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I am trying to end an never ending circle. I need to call a void that is not static from another class. The reason that I do not make it static is that some things are very hard to make static. (Everything inside a static void needs to be static).

I am trapped in a circle where I need to call a non static void from another class. I can not make it static because it some code do not like to be passed.

Till now I solved it sort of by a handler:

public static void change(){
//This is called to change a boolean

private void startDone(){
int timeBetweenChecks = 50;
final Handler h = new Handler();
h.postDelayed(new Runnable(){
    public void run(){
        if (start==false){

        } else{  
            //Do something          
}, timeBetweenChecks);


The problem with this is that I have to run a handler that is checking if something has changed pretty often(In my case).

Is there any way of calling the non static startDone() directly?

share|improve this question
If it's a non-static class, I'm assuming you just need to create an instance of the class containing startDone() in order to call that method. But this is coming from someone who hasn't done any Android development. – MadHenchbot Nov 20 '12 at 21:16
I think you might start with the definition of static: – ajpolt Nov 20 '12 at 21:23
up vote 3 down vote accepted

The answer to your question is: No, you cannot call a non-static method from a static method without an instance of the class containing the non-static method.

To solve your problem: maybe the best way would be to broadcast an intent from change().

Something like:

public static void change(Context c){
    c.sendBroadcast(new Intent("CHANGE_HAS_BEEN_CALLED"));

Then in the non-static code of your activity you can register a receiver like this:

IntentFilter filter = new IntentFilter();
registerReceiver(new BroadcastReceiver() {
    @Override public void onReceive(Context context, Intent intent) {
       if (start==false){

        } else{  
            //Do something          
}, filter);
share|improve this answer
It is possible to send the Broadcast from another class, right? – Magakahn Nov 20 '12 at 21:28
It's possible to send the broadcast from any class, you just need an instance of Context. – newbyca Nov 20 '12 at 21:28
So it will work sending it, and when it recieves it will call the onRecieve? (As long as I define the BroadCast reciever in the manifest.) – Magakahn Nov 20 '12 at 21:30
That's the idea, yes! But in this case you will not need to declare the Intent in your manifest. You only need that for Intents you wish other applications to know about. And you only need to declare the receiver in your manifest if it's a separate class. You can also implement the receiver in an ordinary Activity and avoid the extra configuration (which is the typical approach). – newbyca Nov 20 '12 at 21:39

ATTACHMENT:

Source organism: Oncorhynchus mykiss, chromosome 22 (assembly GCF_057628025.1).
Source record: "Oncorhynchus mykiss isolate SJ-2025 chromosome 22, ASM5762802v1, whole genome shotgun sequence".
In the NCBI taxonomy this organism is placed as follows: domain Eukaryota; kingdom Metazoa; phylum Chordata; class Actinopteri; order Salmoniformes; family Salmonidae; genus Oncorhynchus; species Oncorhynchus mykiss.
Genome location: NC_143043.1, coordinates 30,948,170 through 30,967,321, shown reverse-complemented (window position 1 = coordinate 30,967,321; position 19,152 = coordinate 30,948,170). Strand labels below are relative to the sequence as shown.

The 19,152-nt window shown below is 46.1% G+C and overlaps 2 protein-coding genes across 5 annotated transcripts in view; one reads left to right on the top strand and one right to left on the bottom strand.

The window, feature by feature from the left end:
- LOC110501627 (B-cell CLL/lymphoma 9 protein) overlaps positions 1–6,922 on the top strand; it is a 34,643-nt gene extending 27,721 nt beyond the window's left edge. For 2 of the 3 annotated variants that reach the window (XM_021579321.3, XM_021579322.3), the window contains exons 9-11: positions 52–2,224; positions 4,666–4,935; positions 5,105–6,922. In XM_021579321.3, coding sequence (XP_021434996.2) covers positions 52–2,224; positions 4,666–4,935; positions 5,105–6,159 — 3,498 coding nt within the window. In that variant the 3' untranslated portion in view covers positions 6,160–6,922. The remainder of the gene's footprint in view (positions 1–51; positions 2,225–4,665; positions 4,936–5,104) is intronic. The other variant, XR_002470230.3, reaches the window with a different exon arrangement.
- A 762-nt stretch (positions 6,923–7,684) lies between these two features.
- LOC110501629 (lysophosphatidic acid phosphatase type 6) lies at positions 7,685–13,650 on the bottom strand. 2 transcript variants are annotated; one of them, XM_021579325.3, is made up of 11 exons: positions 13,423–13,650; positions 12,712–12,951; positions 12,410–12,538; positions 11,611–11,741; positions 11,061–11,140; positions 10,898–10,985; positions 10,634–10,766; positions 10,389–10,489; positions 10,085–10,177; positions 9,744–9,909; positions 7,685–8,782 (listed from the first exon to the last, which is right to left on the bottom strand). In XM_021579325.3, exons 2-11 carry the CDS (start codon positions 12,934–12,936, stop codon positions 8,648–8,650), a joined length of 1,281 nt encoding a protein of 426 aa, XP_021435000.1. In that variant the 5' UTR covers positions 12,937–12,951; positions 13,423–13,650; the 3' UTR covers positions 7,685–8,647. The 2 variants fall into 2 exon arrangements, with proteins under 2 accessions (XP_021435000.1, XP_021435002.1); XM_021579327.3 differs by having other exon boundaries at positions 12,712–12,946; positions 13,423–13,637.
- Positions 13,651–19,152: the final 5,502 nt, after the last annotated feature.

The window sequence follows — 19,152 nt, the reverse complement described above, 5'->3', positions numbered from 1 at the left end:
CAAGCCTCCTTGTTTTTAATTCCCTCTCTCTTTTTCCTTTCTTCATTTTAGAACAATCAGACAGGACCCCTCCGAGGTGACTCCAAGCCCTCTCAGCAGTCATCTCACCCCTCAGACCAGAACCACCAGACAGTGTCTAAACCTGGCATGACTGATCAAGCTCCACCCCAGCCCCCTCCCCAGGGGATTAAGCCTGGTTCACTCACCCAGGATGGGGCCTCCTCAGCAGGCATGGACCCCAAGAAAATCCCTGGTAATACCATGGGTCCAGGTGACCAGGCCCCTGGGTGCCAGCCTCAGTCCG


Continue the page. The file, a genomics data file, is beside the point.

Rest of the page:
If you are asking if there is a way to call a non-static method of a class without instantiating an object of that class, then no.

If I don't own a dog, I cannot tell my dog to sit.

share|improve this answer
Do you know a better walkaround then a handler? – Magakahn Nov 20 '12 at 21:26
Assuming this is indeed for an Android application, then a few other users have suggested some great solutions. I would try one of those (newbyca's Broadcast method looks promising). Again, depending on what exactly you are trying to accomplish, an Observer pattern (often seen in Java as listeners of varying types) may also be appropriate. – Tanis.7x Nov 20 '12 at 21:29
+1 for good example, but I accept newbycas answear since he also had a solution for my problem. – Magakahn Nov 21 '12 at 14:40

By definition, if startDone() is non-static, then it makes no sense to call it unless you've instantiated the class that contains it. A non-static method is an instance method, which means it can return a different result for every object of its enclosing type.

I think what you want is a class that only contains startDone(). You want to instantiate the class once for your entire application, and then be able to call startDone().

Suppose the class is called ItsDone. Instantiate it as a singleton, then return the singleton when you do a "new", and call startDone().

share|improve this answer

a handler that is checking if something has changed pretty often (In my case).

Sounds like callback to me. You pass a piece of code to that "something", and this piece of code is executed by "something" whenever its state changes. If you have control over this "something", it's very easy to implement such behavior, if you don't (if "something" is a part of some library), it probably has this behavior implemented (of course, if it is well-designed).

Anyway, checking the state "something" by querying it every, say, 50 ms is not the way to go.

share|improve this answer
Based on what I have read about callbacks it may work. – Magakahn Nov 20 '12 at 21:25

The accepted answear for this question is a better solution then the solutions that are already sugested. Hope this will help anybody googling.

share|improve this answer

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